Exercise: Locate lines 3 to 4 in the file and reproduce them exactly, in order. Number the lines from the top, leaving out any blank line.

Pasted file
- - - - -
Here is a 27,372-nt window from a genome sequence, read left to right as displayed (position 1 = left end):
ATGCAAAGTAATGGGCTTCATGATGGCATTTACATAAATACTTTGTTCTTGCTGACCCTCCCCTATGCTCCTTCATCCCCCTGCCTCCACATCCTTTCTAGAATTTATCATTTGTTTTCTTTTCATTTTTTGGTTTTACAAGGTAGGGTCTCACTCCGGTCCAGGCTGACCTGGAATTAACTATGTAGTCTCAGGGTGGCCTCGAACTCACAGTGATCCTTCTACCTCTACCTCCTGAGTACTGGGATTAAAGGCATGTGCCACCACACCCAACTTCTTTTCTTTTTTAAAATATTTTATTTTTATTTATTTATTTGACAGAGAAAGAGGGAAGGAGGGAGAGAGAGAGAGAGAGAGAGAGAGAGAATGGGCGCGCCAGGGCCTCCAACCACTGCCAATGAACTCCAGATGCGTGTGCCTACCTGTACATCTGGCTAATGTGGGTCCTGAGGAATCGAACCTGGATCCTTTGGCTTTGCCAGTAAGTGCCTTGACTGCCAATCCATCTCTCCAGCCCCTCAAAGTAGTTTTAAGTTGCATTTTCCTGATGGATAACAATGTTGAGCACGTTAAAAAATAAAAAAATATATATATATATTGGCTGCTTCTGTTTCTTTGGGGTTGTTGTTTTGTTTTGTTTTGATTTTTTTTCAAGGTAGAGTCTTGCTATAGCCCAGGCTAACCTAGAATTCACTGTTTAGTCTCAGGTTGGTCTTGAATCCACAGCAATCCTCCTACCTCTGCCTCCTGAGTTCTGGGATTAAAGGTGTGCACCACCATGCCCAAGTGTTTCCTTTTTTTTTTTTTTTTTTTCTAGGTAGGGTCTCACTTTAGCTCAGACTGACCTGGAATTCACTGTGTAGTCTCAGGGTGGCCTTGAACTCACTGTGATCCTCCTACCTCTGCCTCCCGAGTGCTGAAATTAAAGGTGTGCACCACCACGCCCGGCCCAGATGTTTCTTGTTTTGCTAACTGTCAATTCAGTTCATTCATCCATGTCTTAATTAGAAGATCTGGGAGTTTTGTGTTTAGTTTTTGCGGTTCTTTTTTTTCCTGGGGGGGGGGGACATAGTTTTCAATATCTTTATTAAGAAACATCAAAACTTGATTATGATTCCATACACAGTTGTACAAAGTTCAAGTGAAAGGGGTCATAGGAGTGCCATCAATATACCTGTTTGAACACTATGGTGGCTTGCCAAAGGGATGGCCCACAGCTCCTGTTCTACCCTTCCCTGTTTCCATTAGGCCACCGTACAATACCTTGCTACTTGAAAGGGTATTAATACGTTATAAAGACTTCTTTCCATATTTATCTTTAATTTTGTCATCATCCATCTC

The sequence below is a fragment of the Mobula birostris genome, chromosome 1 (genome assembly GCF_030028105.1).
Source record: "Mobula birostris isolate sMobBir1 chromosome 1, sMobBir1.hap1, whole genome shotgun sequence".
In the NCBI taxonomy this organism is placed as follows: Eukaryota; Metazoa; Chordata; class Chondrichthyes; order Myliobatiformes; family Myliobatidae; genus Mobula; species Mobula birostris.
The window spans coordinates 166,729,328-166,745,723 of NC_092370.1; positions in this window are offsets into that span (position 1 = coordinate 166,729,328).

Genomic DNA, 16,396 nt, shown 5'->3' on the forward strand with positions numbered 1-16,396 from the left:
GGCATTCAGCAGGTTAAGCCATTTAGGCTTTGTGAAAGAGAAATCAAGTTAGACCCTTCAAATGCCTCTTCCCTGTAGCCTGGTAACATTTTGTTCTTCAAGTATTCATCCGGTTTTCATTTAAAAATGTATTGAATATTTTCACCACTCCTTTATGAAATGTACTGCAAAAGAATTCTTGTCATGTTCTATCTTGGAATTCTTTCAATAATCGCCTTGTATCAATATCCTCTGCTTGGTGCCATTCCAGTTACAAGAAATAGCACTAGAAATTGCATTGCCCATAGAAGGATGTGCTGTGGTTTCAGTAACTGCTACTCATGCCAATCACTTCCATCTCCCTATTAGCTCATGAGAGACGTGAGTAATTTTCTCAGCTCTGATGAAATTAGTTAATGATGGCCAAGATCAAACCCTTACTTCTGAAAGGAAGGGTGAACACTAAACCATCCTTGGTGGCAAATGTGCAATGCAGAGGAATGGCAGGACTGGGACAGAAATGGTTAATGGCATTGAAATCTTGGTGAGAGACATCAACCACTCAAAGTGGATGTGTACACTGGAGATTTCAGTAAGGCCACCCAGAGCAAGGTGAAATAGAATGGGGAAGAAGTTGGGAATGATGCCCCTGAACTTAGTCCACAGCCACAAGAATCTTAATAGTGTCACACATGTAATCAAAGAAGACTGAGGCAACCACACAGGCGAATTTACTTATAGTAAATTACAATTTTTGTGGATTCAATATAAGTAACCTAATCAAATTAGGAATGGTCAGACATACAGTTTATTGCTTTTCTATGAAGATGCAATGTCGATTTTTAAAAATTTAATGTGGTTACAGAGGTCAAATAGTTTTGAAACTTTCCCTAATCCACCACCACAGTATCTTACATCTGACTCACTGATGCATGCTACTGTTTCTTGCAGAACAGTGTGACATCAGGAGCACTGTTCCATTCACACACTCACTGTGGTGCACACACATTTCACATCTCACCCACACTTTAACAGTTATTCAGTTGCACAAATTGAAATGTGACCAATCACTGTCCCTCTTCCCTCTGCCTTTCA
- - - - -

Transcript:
The sequence below is a fragment of the Mobula birostris genome, chromosome 1 (genome assembly GCF_030028105.1).
Source record: "Mobula birostris isolate sMobBir1 chromosome 1, sMobBir1.hap1, whole genome shotgun sequence".